What happens when decisions of the U.S. Supreme Court conflict with the Federal Rules of Civil Procedure (F.R.C.P.)? (Automated Transactions, LLC v. First Niagara Financial Group, Inc. et al.)
For the benefit of those readers who do not closely follow such matters, in recent years the Supreme Court has handed down two decisions, known as Twombly and Iqbal (we are not making this up), which, essentially, required a certain specificity in pleadings: “A pleading that offers labels and conclusions or a formulaic recitation of the elements of a cause of action will not do … Threadbare recitals of the elements of a cause of action, supported by mere conclusory statements, do not suffice.”
Automated sued First Niagara, alleging infringement of four patents directed to automated teller machines (ATMs). The complaint was closely patterned after F.R.C.P. Appendix Form 18, entitled “Complaint for Patent Infringement.” First Niagara moved to dismiss the complaint, arguing that it lacked the requisite specificity. The matter landed on the desk of the unlucky but brave Magistrate Judge Jeremiah J. McCarthy, who had the unenviable task of resolving the apparent conflict between the two Supreme Court decisions and the dictates of the F.R.C.P.
The Magistrate Judge began by noting that the F.R.C.P. states that “the forms contained in the Appendix of Forms are sufficient to withstand attack … and the practitioner may rely on them to that extent …” He then went on to hold that “reconciling the dictates of Twombly and Iqbal with the Appendix forms is not merely difficult, it is impossible.” What to do?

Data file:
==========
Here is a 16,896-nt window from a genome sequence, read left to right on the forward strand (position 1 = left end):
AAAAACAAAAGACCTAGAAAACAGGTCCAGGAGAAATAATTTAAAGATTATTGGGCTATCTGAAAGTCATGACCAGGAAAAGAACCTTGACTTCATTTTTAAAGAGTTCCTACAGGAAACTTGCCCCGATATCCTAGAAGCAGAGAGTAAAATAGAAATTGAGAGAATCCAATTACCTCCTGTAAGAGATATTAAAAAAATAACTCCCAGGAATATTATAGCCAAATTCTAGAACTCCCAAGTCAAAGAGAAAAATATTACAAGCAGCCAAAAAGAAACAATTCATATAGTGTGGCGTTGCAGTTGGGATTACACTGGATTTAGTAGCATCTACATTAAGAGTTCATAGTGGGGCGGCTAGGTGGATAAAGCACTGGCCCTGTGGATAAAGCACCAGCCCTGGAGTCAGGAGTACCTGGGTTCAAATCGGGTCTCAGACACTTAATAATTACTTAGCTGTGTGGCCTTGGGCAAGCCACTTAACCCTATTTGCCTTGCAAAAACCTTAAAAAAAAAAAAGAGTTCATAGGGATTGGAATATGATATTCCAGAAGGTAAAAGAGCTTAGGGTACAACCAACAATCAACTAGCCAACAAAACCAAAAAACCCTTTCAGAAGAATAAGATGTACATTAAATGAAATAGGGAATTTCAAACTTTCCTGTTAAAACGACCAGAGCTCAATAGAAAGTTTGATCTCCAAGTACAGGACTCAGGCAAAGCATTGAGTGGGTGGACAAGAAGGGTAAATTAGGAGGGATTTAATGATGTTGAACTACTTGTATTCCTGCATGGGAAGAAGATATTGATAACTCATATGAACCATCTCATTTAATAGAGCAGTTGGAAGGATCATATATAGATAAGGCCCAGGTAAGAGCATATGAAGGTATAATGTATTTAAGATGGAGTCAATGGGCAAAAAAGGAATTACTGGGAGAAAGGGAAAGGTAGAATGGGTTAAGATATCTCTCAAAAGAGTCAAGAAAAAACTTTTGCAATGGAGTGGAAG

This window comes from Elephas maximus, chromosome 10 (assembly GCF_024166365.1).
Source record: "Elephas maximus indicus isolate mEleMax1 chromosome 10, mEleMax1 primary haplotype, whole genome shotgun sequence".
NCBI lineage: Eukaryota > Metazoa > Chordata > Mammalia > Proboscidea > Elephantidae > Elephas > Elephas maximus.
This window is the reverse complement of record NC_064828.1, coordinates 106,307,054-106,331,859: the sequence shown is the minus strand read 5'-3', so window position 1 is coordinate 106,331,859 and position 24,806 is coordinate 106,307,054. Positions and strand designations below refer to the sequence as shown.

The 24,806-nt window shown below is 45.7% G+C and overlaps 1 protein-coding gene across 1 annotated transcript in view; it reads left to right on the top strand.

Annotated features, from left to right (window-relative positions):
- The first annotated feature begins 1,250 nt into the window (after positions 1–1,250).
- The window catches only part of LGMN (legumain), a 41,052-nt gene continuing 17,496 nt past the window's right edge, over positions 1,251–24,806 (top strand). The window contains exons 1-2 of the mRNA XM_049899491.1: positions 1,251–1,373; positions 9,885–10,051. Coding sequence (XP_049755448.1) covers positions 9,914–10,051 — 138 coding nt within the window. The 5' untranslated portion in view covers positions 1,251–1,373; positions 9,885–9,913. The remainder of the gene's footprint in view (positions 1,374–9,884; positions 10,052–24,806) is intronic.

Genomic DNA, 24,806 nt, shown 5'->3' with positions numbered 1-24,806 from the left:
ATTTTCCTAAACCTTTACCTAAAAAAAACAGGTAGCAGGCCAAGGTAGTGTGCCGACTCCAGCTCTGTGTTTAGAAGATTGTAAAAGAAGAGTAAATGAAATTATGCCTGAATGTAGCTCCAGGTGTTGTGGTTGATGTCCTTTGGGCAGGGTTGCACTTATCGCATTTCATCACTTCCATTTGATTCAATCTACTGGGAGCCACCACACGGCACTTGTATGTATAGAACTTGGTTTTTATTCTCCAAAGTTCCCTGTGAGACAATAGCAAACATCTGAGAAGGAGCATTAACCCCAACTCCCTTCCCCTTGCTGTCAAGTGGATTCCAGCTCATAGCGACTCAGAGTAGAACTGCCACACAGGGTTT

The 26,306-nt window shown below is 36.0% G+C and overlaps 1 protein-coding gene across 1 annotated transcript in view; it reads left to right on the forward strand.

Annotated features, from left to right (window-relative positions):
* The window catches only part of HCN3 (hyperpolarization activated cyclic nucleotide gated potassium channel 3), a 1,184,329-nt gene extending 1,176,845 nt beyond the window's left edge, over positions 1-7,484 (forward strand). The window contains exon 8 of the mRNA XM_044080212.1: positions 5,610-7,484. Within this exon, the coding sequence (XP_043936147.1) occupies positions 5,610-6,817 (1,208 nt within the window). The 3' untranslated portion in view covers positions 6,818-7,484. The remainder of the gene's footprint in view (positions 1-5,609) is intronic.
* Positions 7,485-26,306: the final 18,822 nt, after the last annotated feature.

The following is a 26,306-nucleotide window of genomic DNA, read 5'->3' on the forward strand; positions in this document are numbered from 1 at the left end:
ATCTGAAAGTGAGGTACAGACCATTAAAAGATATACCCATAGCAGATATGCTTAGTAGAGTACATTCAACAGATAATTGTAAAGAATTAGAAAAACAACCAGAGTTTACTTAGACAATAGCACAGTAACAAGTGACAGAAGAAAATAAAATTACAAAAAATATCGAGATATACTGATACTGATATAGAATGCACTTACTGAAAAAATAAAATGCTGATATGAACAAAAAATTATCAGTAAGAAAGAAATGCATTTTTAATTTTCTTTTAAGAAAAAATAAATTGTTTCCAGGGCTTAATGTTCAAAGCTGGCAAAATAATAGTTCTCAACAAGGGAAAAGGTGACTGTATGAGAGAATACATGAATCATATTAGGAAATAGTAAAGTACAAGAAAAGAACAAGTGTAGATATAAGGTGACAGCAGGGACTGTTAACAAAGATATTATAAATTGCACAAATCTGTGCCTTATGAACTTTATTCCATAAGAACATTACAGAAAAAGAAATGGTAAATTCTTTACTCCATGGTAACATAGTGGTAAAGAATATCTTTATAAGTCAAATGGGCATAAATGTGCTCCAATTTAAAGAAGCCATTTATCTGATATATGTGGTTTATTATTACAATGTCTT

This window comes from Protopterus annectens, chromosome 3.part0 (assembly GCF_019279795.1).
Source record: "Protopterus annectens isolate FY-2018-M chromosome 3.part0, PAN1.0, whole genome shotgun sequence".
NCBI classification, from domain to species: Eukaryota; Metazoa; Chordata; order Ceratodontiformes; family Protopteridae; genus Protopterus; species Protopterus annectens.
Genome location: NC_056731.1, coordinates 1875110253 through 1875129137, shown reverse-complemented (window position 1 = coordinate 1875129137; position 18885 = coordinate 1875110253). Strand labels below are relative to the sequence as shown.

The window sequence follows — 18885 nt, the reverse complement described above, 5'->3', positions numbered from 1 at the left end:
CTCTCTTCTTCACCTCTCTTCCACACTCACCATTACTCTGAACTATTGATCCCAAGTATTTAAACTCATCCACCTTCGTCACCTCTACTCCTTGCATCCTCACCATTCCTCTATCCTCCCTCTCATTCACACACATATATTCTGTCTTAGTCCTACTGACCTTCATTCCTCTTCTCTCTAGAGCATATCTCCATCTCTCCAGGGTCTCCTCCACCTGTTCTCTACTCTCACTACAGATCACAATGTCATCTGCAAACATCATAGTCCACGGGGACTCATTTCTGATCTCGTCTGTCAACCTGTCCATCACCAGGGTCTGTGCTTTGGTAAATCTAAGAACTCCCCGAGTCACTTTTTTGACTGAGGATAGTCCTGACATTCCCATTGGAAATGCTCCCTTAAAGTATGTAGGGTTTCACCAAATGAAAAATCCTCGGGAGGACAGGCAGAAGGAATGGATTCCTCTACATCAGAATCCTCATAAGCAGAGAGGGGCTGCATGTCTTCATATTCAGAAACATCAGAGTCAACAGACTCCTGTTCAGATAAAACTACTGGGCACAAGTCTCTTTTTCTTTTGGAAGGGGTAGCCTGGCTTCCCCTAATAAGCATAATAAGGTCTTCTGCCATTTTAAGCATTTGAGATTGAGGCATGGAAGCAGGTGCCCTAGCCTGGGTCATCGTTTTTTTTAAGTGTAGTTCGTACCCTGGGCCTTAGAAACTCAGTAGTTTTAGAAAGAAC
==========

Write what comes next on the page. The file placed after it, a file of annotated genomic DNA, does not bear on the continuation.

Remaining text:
Courageously and forthrightly, he held, “[w]hen confronted with ‘an irreconcilable conflict in Supreme Court authority,’ I must apply that authority which ‘more closely adheres to the traditional view’.” He then went on to hold that the “traditional view” is that “courts are not free to amend a rule outside the process Congress ordered … [t]herefore, unless or until [the Rules are] amended, I conclude that the sufficiency of … the [complaint] allegations is governed by Appendix Form 18, not by the requirements of Twombly and Iqbal.
THE LESSON TO BE LEARNED: At least for the present, the Rules reign supreme.
Kudos to McCarthy, I suppose, for having the cajones to contradict TWO (2) SCOTUS rulings. Still, it sounds like some of those FRCP forms will probably be changing in the near future. And I'll bet McCarthy is off the Supremes' Christmas/Hannukah lists.
Do you have a link to the Magistrate Judge's writing?